A new government rail strategy is set to deliver major changes to the UK’s railways. The one-size-fits-all approach to franchising would be brought to an end, while teams could be created to link up the publicly and privately held parts of the network, according to BBC News.
The new model would be piloted with the East Coast mainline from 2020. The companies that operate passenger services would also manage the track infrastructure in a bid to deliver better services for the public. At present, the track is managed by state-owned Network Rail, while trains are operated by private companies.
Virgin Trains founder Sir Richard Branson welcomed the move: “I’ve always said that having a single, centralised rail infrastructure provider across the UK doesn’t work. There needs to be a greater local focus and [Transport Secretary Chris Grayling’s] announcement is a welcome move in this direction.”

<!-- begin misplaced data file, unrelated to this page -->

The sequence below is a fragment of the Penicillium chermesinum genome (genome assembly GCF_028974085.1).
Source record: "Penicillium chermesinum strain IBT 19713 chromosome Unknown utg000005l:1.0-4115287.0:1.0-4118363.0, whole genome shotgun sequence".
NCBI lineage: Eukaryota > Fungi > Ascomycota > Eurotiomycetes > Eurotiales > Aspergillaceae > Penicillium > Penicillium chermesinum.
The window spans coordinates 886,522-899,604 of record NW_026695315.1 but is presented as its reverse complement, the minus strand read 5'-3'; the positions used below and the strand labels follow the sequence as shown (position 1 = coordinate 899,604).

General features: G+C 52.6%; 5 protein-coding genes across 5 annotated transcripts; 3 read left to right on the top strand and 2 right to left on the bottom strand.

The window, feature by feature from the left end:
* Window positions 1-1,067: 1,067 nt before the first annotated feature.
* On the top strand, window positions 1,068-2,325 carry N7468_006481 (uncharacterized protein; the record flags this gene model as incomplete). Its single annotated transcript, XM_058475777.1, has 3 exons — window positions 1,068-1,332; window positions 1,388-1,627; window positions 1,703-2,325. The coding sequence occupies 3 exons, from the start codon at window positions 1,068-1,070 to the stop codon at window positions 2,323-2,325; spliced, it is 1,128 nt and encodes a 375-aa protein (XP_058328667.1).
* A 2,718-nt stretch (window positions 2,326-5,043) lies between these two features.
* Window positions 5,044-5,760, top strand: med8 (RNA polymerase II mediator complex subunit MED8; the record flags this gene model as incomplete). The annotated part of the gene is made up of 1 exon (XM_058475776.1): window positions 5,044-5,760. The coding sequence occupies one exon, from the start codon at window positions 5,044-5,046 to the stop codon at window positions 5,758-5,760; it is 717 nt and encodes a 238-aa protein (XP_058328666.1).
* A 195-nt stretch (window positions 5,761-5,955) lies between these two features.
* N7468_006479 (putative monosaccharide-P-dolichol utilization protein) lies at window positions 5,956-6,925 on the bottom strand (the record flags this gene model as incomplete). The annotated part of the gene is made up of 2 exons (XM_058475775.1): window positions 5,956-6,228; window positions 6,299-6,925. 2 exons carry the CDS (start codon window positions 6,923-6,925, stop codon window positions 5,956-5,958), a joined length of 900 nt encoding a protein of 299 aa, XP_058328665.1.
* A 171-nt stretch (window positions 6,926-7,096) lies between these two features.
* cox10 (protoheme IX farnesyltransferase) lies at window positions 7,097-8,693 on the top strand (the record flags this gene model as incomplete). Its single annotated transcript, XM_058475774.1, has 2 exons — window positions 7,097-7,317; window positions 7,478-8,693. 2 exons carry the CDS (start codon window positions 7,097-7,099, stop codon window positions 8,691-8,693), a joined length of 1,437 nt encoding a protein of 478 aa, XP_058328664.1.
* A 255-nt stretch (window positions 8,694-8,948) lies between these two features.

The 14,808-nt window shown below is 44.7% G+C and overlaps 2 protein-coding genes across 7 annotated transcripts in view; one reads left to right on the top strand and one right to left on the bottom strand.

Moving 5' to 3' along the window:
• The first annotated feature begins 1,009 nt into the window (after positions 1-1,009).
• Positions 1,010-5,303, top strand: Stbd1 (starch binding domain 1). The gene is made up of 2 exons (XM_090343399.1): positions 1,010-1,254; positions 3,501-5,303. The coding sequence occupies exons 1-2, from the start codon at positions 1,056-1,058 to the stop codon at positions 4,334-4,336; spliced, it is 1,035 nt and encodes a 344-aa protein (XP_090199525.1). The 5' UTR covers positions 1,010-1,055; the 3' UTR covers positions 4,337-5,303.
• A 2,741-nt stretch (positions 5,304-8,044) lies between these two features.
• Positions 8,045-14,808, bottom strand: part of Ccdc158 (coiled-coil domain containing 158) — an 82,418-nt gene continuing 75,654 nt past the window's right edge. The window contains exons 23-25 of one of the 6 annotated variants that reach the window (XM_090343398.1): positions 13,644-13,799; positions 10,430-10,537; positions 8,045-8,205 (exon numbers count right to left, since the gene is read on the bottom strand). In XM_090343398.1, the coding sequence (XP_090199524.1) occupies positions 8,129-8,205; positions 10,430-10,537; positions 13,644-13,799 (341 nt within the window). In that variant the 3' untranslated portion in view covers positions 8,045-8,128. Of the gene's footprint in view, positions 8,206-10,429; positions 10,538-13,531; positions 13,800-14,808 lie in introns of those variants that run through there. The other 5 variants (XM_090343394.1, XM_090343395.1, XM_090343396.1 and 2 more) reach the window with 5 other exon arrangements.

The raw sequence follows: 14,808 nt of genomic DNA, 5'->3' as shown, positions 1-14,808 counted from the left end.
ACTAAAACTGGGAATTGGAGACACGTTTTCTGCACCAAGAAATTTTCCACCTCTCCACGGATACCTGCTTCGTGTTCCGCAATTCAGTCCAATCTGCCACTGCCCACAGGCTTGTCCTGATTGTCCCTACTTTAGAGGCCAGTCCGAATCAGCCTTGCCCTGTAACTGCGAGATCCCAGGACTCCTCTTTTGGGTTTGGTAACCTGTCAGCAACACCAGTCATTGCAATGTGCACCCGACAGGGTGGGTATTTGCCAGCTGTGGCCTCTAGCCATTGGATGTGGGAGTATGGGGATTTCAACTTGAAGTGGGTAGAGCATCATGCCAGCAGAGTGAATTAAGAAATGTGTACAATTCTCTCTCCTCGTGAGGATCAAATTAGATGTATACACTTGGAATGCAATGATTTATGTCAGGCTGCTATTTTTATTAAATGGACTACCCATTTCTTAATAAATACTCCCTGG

The strategy also proposes re-opening some sections of the railway network which were closed in the 1960s and 70s under the Beeching reforms. Around 4,000 miles of track was cut from the network in this period, particularly in rural areas.
Initial projects to re-open closed sections of the network will focus on a direct line between Oxford and Cambridge, and plans for Bristol, Birmingham, Exeter and the North East.
The government is also considering the splitting of two of the country’s largest train operators, Great Western and GTR, which operates Southern, Thameslink and Great Northern trains.